Action: Pectoral, demulcent, astringent, expectorant, alterative,
sedative, analgesic, antispasmodic, antiseptic, diuretic.
Systems Affected: Lungs, glands and lymphatic system, nerves.
Preparation and Dosage (thrice daily): Dried leaves and flowers,
dose 2-5 grams by infusion.
Mullein is a Eurasian native now naturalized in some temperate
zones. In the first year's growth there appears a rosette of large
leaves somewhat like those of foxglove. In the following year the
plant develops a tall spire-like flowering stem clustered with
yellow flowers often reaching 2 meters or more in height.
Both in Europe and Asia the power of driving off evil spirits was
ascribed to Mullein, and according to the classics it was the plant
which Ulysses took to protect himself against the wiles of Circe.
The Romans used the dried stem dipped in tallow as a torch.
Mullein has a special affinity for the lungs and is regarded as one
of the outstanding pectoral herbs. It is useful in all pulmonary
complaints, especially those characterized by lung weakness and/or
congestion. It has a long history as a specific treatment for
tuberculosis, for which purpose it is often combined with Garlic and
It is prescribed for pneumonia, pleurisy, bronchitis, colds, asthma
and dry coughs, its action being demulcent, astringent, antiseptic,
expectorant, tonic and sedative (slightly narcotic in effect, it
allays pain and calms the nervous system but without any adverse or
The dried leaves are sometimes smoked as a cigarette to relieve lung
congestion, asthma and spasmodic coughs. An infusion of the leaves
prepared as an inhalant in a bowl of water (keeping the head beneath
a towel) is effective for asthma, hayfever and sinus congestion; as
a gargle it is useful for throat complaints, especially laryngitis.
The herb exerts a beneficial effect on the glands and lymphatic
system. A poultice or compress is applied locally for treating
lymphatic congestion, mumps and swollen glands.
A strong infusion of the leaves is used as a remedy for bleeding
from the nose, mouth, lungs, bowels and urinary organs. Its diuretic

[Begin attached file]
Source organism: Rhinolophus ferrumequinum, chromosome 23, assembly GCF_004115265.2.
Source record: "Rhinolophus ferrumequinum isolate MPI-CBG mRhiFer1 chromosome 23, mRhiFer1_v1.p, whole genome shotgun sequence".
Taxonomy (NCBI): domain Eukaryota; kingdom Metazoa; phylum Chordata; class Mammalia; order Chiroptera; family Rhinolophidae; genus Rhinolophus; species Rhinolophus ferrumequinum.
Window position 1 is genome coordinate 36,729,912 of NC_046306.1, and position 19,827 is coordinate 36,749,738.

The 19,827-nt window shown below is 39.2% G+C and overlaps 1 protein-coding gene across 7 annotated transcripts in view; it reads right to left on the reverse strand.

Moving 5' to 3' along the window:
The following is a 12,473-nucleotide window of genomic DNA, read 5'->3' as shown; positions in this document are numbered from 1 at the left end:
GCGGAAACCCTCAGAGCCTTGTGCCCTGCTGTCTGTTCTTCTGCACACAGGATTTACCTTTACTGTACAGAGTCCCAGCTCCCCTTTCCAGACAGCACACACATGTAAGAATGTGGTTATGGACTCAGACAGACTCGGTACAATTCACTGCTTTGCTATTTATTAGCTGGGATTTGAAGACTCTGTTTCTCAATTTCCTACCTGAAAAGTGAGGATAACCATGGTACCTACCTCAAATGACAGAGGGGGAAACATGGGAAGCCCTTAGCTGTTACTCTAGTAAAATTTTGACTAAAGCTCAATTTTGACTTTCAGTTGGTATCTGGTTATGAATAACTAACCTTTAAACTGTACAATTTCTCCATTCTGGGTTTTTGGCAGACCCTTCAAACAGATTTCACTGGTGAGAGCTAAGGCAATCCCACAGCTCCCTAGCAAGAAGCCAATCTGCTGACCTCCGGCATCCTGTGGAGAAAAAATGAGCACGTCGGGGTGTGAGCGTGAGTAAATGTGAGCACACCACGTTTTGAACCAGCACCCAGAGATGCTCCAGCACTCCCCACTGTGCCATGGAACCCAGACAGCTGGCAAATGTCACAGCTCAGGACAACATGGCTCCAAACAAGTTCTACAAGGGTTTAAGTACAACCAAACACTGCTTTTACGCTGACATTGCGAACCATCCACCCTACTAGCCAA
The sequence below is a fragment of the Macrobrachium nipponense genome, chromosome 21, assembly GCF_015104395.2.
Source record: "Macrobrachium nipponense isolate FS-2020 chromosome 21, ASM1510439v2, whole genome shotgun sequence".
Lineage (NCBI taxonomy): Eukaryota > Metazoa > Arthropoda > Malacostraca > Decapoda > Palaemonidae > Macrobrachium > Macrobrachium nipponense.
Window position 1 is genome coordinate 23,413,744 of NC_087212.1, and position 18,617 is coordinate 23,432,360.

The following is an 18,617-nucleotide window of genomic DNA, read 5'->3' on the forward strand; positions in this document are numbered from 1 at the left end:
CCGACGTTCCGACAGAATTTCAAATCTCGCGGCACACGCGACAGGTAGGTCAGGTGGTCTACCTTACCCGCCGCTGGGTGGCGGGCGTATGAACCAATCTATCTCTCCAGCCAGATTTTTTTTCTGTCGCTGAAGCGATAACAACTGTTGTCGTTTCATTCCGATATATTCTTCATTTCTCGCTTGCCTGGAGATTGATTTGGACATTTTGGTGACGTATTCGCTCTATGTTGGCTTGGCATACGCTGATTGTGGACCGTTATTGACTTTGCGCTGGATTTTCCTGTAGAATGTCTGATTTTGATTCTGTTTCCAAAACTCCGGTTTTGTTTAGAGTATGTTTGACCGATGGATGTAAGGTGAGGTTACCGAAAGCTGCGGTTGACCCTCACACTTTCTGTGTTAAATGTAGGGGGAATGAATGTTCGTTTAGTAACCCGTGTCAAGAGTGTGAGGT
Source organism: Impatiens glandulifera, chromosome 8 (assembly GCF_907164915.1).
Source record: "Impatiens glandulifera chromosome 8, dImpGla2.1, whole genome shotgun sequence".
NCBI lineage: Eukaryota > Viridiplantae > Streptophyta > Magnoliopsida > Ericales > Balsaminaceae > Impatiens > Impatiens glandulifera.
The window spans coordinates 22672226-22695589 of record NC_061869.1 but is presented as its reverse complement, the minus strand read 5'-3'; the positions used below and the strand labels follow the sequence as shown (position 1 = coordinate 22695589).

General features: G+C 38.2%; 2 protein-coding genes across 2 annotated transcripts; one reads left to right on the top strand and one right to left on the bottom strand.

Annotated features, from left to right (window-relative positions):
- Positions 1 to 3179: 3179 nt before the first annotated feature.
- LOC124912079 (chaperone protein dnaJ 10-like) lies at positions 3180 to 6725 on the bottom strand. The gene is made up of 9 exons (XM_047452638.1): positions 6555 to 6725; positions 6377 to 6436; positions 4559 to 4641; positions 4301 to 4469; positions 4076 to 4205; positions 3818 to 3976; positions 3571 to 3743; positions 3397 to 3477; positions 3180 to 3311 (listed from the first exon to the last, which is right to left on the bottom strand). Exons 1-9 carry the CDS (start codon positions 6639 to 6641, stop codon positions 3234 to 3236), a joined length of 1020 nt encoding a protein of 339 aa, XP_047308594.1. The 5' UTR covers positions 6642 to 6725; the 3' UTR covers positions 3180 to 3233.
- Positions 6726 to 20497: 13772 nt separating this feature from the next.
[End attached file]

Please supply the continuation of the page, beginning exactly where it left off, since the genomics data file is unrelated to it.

action is tonic to the kidneys, and is useful in fluid retention,
especially when combined with local application of the herb as a
compress to dropsied limbs.
The demulcent and astringent action of Mullein is useful in
diarrhoea and dysentery. In diarrhoea the ordinary infusion is
given, but where any bleeding of the bowels is present, a decoction
prepared with milk is preferred, taken in small frequent doses.
Mullein oil is produced by placing 50 grams or so of the dried
leaves in a wide-mouthed jar with enough olive oil to cover. Seal
the jar and keep in a warm place for a fortnight or so, shaking
daily. Strained and bottled for storage, it is used as local
application to haemorrhoids, frost bite, bruises and nappy rash. In
Europe it is valued as one of the best possible remedies for all ear
complaints, a few drops placed in the ear overnight.
For rheumatism and painful, stiff or swollen joints, place 50 to 60
grams of dried leaves in 500 ml of vinegar, cover and simmer slowly
for half an hour. Applied directly as a compress it will ease the
pain and, in almost every case, reduce the swelling.
Concerning storage and preparation: the flowers must be dried in a
dark place and stored in tins or light-proof containers. They turn a
dark brown/black in a bright light once they have been removed from
the plant, and should not be used if they are in this condition. The
infusion should always be strained before use through a filter of
fine cloth or cotton wool to eliminate the fine hairs which cover
the whole plant and which otherwise would irritate the throat.